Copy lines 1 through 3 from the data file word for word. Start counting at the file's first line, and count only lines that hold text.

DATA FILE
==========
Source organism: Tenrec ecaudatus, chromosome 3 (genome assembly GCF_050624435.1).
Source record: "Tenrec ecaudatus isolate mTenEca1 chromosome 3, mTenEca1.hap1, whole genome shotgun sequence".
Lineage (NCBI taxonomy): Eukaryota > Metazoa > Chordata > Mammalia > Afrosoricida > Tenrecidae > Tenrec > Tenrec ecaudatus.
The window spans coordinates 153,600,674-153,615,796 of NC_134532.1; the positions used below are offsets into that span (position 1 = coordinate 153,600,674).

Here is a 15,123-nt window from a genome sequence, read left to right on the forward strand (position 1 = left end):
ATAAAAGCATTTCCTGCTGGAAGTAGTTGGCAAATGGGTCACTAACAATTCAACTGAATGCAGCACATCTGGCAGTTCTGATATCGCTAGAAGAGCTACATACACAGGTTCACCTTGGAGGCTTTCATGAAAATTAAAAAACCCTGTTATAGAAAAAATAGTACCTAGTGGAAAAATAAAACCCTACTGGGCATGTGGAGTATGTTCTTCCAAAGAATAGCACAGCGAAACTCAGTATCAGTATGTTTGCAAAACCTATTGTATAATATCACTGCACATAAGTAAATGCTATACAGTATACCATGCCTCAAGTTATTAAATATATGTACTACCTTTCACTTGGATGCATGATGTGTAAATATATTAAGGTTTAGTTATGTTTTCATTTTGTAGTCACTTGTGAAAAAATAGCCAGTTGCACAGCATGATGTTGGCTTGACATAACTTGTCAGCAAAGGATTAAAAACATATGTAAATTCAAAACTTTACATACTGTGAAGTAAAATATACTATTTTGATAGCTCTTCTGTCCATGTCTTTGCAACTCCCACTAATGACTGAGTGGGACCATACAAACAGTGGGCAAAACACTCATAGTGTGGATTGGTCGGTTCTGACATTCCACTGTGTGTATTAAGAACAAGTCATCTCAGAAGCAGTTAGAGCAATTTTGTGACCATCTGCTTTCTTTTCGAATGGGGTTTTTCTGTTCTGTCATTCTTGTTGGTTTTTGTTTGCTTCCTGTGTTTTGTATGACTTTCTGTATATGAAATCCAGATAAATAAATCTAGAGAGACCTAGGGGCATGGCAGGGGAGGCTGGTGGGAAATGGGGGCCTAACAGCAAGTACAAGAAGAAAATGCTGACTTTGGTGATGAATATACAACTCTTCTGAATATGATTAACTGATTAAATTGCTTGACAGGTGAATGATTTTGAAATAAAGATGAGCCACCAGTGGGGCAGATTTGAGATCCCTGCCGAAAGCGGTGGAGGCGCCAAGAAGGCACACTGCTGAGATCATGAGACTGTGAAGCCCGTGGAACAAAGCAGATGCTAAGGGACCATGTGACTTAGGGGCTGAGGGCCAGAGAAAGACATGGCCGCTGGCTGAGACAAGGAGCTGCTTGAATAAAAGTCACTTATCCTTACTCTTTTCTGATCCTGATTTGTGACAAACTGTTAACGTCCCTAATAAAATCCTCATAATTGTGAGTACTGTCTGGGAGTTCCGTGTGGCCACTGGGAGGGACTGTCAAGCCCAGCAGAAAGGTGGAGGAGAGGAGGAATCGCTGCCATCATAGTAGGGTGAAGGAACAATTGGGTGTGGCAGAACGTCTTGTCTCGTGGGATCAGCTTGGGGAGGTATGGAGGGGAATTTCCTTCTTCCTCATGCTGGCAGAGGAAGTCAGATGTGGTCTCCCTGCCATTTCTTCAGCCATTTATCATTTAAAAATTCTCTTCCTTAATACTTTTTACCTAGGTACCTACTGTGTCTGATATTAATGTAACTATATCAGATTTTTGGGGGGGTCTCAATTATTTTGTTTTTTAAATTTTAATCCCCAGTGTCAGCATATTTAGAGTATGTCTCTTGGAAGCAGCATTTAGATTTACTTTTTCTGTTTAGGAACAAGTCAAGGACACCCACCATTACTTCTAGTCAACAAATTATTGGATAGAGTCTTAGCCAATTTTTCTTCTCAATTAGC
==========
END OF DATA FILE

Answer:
Source organism: Tenrec ecaudatus, chromosome 3 (genome assembly GCF_050624435.1).
Source record: "Tenrec ecaudatus isolate mTenEca1 chromosome 3, mTenEca1.hap1, whole genome shotgun sequence".
Lineage (NCBI taxonomy): Eukaryota > Metazoa > Chordata > Mammalia > Afrosoricida > Tenrecidae > Tenrec > Tenrec ecaudatus.